The screenprint of The Rolling Stones frontman will be offered at Sotheby’s in September, as part of a series of live auctions around the private collection of late art historian and curator John Richardson.
The sale series will kick off with a special single-lot “Prints & Multiples” auction of Andy Warhol’s portrait of Mick Jagger, which is estimated to sell for between $25,000 and $35,000.
Much like several masterworks from Richardson’s private collection, Jagger’s screenprint is personally inscribed from Warhol to the British-born art historian and curator.
The two first met in New York City in the early 1960s, and quickly developed a close friendship that would last until Warhol’s death in 1987.
“He was the recorder of his time with photos, portraits, diaries. Every morning of his life he dictated what had happened the day before. I don’t think there’s anybody else in the second half of the 20th century who covered as much ground — the whole of showbiz, anybody in politics, tycoons, movie stars,” Richardson said in a eulogy at Warhol’s funeral.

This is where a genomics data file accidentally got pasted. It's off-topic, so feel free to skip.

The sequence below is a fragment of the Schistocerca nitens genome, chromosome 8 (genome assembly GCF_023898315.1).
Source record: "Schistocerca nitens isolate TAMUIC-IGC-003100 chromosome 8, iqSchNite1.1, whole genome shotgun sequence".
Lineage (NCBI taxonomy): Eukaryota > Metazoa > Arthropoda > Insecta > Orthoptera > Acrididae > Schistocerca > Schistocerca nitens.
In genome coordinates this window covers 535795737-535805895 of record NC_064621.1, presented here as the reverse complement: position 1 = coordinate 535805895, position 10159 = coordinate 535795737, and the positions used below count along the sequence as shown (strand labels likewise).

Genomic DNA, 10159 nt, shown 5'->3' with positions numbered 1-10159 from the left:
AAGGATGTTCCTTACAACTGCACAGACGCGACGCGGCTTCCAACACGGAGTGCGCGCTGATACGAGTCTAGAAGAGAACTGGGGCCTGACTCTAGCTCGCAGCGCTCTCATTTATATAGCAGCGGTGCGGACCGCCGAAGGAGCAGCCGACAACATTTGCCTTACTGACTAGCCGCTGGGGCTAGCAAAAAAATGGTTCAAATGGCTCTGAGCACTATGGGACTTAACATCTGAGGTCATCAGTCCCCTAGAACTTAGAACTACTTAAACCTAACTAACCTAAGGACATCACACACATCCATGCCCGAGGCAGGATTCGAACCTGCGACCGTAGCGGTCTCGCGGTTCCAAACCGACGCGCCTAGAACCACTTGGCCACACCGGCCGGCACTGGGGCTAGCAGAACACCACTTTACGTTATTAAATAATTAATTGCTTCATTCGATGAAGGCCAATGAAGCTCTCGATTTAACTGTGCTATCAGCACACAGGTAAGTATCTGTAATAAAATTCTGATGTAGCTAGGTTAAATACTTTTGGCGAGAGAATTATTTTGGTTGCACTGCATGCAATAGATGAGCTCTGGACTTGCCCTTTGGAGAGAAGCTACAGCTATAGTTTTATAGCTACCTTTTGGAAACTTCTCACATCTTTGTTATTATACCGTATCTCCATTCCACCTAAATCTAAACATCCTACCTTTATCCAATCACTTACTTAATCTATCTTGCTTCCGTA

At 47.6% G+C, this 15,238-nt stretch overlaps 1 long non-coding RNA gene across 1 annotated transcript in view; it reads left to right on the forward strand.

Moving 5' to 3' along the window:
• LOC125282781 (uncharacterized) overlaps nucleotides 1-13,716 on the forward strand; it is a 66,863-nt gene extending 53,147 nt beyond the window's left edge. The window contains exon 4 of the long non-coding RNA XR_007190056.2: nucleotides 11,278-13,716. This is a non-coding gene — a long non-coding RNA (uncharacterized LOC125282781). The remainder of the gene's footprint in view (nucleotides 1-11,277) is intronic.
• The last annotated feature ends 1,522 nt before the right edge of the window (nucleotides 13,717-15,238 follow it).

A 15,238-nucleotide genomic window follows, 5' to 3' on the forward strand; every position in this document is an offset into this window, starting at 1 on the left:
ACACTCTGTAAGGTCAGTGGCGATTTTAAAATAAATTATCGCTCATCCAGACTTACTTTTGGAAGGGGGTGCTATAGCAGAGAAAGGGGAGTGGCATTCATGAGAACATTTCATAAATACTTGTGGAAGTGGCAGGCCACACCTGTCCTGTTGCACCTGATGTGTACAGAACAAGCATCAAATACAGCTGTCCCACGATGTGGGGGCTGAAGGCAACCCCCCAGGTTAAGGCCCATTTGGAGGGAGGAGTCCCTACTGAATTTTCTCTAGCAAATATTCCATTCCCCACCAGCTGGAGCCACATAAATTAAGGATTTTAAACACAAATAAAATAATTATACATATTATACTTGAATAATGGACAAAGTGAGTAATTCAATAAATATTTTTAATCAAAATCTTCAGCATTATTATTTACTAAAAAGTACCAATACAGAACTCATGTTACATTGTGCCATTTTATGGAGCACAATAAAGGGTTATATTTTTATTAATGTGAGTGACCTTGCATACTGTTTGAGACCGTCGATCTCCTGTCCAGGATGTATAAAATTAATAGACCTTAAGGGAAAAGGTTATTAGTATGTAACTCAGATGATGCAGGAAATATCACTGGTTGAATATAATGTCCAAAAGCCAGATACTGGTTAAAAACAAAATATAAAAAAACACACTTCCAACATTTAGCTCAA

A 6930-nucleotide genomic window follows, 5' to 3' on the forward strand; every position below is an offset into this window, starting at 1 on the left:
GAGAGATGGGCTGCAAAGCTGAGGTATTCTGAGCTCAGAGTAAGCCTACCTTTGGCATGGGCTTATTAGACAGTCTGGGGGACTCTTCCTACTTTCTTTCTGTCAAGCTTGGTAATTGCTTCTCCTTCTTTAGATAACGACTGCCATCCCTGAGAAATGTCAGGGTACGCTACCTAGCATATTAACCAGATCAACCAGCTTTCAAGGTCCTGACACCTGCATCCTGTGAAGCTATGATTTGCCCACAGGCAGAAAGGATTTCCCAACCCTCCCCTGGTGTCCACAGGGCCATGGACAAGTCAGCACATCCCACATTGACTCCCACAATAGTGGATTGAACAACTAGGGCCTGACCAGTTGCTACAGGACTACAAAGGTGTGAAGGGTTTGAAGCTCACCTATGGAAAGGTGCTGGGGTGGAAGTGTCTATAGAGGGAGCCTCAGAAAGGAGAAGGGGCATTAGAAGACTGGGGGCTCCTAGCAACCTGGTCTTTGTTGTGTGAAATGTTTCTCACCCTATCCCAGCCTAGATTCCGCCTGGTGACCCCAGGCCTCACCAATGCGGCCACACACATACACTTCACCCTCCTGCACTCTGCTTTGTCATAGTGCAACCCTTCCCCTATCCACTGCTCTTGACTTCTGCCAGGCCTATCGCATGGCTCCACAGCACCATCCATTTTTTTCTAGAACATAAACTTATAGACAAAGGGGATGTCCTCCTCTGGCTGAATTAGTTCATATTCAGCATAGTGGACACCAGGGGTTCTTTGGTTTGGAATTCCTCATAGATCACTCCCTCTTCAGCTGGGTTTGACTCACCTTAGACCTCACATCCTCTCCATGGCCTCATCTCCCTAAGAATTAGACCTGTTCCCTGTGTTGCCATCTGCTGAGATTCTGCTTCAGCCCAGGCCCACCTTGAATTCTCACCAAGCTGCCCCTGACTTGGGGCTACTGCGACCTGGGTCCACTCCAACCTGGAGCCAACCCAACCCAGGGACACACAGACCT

The work on offer at Sotheby’s was executed in 1975 by Warhol as part of a portfolio of ten screenprints featuring The Rolling Stones frontman.
“Image is so important to rock stars. Mick Jagger is the rock star with the longest running image. He’s the one all the young white kids copy. That’s why every detail of his appearance is important,” Warhol said of Jagger in his 1979 book, “Exposures.”
Aside from Warhol’s portrait of Jagger, Sotheby’s will also offer more than 50 masterpieces from Richardson’s collection spanning contemporary art, Old Masters, modern art, and more.
Among them are Lucien Freud’s “Self-Portrait: Reflection” (estimated between $70,000 and $100,000), Pavel Tchelitchew’s “Dancers” (estimated between $200,000 and $300,000), as well as Pablo Picasso’s “Picador et Taureau” (estimated between $25,000 and $35,000).
“John Richardson was at the very center of 20th century art, and his collection is not only a reflection of his creative sensibility, as such a central figure in the art world for decades, but the works he lived with each tell a remarkable story of the close relationships he had with so many renowned artists,” Benjamin Doller, Sotheby’s Chairman, Americas, said in a statement.